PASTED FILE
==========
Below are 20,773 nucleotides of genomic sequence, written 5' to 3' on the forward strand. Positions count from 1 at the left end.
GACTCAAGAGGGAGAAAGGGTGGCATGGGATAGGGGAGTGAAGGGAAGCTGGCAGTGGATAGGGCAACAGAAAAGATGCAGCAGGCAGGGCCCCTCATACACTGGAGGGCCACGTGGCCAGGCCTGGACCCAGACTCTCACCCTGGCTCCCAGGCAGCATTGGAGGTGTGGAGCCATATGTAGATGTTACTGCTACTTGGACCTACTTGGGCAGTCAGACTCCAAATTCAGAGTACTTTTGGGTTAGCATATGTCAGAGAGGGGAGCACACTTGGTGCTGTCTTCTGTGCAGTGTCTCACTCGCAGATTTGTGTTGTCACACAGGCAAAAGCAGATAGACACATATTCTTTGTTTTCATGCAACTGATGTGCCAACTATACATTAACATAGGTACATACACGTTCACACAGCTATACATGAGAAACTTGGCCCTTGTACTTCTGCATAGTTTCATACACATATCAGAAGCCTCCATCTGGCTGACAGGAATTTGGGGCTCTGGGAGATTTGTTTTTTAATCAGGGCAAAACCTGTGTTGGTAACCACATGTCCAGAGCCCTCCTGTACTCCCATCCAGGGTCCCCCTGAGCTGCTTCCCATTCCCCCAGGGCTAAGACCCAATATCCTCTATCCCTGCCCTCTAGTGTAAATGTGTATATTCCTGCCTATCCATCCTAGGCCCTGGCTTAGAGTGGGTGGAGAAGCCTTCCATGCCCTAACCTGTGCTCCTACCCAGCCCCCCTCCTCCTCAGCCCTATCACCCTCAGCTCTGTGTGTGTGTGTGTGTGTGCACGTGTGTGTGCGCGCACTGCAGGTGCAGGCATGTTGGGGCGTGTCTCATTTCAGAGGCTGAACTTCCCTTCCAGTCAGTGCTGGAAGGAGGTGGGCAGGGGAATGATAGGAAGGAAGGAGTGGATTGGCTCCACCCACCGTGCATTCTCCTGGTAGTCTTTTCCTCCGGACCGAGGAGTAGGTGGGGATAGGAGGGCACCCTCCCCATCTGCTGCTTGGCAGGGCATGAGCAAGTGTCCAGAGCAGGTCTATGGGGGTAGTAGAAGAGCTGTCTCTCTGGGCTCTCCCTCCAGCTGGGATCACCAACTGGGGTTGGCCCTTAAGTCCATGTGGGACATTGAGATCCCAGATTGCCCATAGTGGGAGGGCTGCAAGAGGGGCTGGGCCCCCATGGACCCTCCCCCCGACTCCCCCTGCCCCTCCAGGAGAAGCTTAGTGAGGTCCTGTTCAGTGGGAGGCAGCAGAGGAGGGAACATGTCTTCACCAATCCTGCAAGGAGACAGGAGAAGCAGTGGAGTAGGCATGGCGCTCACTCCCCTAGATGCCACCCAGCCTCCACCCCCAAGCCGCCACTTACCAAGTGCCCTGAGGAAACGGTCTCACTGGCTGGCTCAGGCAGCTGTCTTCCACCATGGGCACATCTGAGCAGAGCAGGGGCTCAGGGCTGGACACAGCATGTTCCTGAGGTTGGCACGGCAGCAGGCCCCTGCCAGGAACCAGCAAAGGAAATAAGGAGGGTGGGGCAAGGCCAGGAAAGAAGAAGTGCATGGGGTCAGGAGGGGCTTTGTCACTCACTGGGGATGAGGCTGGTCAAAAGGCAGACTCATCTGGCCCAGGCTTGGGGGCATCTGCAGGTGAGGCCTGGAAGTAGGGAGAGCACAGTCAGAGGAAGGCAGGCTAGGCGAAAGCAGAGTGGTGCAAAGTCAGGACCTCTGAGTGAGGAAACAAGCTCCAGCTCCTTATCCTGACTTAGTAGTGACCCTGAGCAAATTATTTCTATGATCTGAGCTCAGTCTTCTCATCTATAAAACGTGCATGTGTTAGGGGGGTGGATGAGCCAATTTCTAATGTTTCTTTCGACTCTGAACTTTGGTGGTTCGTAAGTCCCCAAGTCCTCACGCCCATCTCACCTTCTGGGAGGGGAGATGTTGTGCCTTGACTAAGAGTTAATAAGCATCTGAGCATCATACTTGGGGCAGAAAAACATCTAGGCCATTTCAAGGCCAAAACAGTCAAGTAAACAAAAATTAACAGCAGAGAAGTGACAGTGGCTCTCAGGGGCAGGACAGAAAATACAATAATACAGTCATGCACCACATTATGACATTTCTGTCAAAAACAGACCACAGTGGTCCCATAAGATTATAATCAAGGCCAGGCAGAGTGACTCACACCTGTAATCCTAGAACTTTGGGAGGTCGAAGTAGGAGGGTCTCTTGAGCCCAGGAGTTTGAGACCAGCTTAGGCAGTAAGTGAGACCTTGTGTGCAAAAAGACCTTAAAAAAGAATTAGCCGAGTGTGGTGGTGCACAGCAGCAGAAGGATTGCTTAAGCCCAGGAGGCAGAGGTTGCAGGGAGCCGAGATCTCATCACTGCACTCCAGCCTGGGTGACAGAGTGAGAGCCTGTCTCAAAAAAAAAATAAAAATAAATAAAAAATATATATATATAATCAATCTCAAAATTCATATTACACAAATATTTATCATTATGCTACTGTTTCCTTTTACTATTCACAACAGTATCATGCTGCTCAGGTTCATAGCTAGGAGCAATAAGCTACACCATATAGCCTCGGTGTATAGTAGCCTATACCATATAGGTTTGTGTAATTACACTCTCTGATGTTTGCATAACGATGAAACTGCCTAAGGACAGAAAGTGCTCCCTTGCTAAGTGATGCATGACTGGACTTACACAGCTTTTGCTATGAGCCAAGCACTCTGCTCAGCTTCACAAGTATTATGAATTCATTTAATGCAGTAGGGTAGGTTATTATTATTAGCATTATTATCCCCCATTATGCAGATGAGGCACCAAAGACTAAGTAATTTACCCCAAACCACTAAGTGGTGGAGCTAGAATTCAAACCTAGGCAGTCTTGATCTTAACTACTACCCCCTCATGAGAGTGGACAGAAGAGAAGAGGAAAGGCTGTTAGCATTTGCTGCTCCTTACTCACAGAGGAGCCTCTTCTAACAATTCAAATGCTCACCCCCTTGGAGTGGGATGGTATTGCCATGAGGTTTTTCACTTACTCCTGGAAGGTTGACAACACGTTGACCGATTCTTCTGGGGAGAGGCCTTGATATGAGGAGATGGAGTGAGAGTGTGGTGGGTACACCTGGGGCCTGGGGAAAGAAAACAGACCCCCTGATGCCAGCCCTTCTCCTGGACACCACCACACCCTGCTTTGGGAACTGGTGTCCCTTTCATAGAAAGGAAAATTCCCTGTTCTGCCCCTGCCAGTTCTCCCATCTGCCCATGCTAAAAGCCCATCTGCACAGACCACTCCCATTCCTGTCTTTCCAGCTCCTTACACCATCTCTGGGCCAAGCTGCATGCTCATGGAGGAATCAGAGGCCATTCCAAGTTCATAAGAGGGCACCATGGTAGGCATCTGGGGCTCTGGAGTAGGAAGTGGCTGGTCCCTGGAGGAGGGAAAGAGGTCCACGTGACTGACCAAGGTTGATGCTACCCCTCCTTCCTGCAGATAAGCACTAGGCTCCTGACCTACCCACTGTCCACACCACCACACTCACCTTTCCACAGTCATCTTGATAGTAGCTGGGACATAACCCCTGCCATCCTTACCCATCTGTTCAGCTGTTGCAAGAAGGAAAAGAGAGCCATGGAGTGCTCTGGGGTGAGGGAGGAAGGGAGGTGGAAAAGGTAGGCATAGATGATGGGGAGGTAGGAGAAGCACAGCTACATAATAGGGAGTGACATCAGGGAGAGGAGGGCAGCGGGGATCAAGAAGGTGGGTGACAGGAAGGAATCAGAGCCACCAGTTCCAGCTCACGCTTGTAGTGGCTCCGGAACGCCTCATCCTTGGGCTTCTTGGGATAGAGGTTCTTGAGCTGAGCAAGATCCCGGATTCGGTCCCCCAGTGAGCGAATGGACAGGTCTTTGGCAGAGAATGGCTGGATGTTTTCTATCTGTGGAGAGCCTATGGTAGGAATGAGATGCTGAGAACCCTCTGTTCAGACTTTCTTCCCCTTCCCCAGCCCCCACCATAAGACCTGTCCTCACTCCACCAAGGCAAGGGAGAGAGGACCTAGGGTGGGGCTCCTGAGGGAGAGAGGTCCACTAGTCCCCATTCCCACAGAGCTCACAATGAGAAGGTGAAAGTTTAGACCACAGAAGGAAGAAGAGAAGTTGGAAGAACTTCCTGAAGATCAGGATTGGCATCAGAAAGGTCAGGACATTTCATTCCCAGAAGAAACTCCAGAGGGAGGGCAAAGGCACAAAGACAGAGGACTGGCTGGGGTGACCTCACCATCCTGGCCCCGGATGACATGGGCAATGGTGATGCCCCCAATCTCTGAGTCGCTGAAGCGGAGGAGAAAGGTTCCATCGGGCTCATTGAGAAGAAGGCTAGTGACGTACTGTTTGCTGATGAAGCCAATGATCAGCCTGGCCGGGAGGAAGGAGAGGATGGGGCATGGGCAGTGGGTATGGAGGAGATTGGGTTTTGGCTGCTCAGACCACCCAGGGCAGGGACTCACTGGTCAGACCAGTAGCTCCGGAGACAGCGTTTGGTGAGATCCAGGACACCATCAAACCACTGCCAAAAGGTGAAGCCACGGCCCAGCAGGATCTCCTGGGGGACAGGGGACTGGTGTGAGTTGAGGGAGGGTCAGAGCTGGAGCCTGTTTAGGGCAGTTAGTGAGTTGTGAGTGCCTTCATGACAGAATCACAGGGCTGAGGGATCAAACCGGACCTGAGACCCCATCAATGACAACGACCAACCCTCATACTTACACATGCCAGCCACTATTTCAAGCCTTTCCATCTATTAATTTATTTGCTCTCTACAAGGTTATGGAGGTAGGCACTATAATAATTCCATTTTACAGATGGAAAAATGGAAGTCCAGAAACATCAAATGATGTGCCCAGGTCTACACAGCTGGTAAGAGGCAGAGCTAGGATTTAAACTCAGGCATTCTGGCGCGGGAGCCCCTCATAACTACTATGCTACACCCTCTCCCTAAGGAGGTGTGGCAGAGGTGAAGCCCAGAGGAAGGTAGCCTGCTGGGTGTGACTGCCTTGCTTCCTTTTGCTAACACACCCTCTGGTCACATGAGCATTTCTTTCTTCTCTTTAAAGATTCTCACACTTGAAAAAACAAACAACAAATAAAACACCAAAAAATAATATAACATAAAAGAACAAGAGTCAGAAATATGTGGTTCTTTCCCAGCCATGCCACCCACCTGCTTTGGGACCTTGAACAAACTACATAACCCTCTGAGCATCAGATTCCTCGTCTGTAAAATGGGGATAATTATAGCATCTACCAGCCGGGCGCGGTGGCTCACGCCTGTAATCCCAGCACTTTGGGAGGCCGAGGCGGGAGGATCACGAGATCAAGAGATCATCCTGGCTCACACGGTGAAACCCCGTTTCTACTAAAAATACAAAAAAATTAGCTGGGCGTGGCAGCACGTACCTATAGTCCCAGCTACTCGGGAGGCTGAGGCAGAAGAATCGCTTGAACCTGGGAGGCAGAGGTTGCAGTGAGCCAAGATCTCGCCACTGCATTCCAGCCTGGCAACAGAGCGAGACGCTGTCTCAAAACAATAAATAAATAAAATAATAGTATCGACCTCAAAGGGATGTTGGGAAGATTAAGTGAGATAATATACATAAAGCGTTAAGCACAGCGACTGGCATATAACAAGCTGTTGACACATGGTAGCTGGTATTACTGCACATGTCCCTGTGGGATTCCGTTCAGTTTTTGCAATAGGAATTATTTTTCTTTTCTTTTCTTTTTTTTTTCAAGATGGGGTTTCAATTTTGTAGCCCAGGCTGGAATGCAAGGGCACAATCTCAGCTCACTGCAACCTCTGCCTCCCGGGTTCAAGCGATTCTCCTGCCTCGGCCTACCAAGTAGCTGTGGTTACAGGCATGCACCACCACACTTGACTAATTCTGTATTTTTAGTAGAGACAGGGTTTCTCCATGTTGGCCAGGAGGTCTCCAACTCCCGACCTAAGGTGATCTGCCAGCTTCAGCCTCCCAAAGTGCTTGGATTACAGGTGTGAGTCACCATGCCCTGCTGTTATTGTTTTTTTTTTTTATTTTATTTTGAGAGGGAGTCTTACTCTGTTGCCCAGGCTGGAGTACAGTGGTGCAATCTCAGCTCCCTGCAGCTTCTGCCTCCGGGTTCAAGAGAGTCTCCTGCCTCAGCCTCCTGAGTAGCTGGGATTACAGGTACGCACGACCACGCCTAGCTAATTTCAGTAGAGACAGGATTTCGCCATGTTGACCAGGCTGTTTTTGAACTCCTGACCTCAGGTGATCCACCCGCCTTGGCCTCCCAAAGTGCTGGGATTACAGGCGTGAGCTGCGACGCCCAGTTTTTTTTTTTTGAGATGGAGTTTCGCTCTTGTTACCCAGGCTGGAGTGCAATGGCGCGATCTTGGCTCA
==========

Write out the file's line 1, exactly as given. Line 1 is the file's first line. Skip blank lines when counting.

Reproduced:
Below are 20,773 nucleotides of genomic sequence, written 5' to 3' on the forward strand. Positions count from 1 at the left end.